STATUS: I'm really ready to read a submission that really excites me.
What’s playing on the iPod right now? SHE TALKS TO ANGELS by The Black Crowes
Do you remember watching the Wide World of Sports and Bogotaj’s failed ski jump clip timed with the words “the agony of defeat”? I think that image is now synonymous with the concept of crash and burn.
Well, this is exactly how an agent feels when a manuscript he/she believes in doesn’t sell. (And I can’t imagine what an author feels like when this happens! Do they imagine that same vision?)
As a general rule, it’s not possible for an agent to sell every single project that is taken on. A lot of times the market isn’t quite right, the timing is off, the submission falls through the appreciation crack, who knows.
But not every project sells.
That’s a fact of life and not why I’m writing this entry. The toughest moment comes when an editor really believes in a project, when the editor fights for the project at editorial board, and then the unbelievable reply comes that despite the editor’s best efforts, he/she won’t be offering for the project. The work, already rejected from numerous houses, is at the end of the submission yet having come so close to almost making it through. So close and yet it might as well be a mile apart.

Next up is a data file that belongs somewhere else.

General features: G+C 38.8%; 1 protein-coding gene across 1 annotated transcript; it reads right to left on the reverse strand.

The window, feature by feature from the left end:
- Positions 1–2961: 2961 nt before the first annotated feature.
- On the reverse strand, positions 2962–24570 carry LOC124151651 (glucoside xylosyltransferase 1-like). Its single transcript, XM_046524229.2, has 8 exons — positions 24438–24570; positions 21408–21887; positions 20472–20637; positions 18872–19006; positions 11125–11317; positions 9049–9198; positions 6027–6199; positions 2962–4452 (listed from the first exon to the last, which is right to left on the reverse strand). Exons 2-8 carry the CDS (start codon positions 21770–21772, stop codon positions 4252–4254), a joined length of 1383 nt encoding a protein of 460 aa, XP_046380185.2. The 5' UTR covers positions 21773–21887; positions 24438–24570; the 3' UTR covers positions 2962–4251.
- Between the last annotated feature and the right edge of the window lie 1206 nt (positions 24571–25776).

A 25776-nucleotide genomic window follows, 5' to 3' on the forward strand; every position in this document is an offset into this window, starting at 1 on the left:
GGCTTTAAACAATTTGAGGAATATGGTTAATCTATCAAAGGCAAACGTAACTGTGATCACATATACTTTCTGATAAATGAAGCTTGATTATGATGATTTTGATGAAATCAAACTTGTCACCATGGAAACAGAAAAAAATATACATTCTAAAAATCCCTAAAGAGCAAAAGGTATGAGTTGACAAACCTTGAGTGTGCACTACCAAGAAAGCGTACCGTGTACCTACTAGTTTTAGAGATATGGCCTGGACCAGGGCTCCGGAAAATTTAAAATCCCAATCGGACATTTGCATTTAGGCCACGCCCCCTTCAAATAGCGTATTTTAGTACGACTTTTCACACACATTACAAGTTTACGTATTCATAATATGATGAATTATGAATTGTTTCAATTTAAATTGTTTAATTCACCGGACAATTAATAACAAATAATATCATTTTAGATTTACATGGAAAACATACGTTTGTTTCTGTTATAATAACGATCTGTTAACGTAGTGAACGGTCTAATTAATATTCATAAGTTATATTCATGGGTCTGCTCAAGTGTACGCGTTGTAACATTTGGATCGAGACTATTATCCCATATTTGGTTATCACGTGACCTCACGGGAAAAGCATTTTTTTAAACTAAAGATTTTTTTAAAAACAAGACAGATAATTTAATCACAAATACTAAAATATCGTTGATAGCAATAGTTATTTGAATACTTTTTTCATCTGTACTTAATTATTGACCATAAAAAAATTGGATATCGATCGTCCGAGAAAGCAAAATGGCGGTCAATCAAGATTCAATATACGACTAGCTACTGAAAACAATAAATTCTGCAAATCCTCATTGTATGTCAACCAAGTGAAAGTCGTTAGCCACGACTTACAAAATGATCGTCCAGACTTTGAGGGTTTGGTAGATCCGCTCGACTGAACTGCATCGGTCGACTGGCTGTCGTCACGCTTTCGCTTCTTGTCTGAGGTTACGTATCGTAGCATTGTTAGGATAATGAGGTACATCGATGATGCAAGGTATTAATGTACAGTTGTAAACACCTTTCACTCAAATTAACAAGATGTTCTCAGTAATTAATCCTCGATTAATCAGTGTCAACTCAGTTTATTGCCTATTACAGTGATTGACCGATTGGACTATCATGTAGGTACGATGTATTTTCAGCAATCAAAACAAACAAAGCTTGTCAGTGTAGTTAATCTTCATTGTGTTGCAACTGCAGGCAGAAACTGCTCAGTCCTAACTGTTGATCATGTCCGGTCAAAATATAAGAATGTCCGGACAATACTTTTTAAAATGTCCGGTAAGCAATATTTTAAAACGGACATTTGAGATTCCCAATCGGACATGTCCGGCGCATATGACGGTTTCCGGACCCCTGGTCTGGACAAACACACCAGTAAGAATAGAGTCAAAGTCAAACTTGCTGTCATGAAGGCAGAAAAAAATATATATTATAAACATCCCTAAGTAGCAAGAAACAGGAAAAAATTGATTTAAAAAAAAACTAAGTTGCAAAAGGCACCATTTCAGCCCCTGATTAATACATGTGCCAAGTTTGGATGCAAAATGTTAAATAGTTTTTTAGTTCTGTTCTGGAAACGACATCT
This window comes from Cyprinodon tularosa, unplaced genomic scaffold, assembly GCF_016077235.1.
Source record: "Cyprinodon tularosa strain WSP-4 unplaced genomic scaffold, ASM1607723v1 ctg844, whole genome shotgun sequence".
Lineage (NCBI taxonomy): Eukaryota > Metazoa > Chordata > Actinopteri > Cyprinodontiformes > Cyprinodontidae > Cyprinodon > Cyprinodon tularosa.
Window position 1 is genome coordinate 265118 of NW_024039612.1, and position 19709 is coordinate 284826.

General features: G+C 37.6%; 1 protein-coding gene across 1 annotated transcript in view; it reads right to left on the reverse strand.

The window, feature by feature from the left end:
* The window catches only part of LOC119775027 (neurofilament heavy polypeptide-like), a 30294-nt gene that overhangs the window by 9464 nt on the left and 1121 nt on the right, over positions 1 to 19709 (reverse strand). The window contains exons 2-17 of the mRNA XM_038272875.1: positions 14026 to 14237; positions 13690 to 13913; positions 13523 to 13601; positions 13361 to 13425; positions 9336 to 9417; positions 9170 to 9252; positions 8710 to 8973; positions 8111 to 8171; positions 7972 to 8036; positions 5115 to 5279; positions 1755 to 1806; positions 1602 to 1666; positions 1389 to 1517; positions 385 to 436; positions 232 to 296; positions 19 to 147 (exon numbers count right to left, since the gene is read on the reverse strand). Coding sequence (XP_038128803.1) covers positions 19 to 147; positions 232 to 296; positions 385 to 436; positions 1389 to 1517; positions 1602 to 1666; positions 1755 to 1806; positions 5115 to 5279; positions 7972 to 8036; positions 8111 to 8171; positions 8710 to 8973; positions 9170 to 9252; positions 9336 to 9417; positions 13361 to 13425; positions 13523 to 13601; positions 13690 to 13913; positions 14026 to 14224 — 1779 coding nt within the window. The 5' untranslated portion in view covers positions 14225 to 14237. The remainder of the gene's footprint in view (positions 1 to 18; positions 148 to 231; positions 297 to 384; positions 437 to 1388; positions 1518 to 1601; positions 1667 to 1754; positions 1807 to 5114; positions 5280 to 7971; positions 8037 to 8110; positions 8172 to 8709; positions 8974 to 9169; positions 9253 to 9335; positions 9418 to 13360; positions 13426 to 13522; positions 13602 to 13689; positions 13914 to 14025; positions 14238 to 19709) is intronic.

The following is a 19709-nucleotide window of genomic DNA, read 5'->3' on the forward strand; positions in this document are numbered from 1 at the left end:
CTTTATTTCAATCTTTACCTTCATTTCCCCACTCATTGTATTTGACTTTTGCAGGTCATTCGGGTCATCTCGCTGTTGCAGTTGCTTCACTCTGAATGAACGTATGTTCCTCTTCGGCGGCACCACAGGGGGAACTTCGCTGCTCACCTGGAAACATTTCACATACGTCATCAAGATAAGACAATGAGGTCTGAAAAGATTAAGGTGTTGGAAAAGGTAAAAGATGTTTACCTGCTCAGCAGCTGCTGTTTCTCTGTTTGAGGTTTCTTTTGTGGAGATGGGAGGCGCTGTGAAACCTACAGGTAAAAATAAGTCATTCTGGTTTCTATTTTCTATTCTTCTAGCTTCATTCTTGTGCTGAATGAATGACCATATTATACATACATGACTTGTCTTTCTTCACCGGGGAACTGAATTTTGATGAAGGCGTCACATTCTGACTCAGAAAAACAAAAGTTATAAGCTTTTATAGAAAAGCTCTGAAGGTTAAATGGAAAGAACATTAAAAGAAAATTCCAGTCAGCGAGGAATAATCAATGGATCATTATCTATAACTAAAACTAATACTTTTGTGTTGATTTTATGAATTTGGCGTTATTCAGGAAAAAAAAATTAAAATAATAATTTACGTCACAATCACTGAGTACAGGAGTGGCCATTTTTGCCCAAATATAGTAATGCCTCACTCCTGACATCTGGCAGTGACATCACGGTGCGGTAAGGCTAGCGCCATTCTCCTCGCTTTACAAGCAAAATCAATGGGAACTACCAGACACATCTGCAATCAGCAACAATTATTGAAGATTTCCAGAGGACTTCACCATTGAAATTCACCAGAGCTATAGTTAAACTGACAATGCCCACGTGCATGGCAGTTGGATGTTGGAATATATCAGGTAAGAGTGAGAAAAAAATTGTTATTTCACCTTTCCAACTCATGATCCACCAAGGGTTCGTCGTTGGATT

That, my friends, is the agony of defeat and let me tell you, agents do feel it as keenly as their authors. Well, I take that back. I really don’t believe it’s possible for the agent to feel as deeply as the author does for that lost opportunity. After all, it’s not quite as personal. I always feel incredible sad anyway (and for some reason I run that mental clip through my brain).
I don’t think I’m wrong. Why doesn’t the rest of the world see what I see?
And then I remember that it all comes down to timing and oddly enough, luck.
That can be the most frustrating part of this biz and about as graceful as tumbling through a failed jump.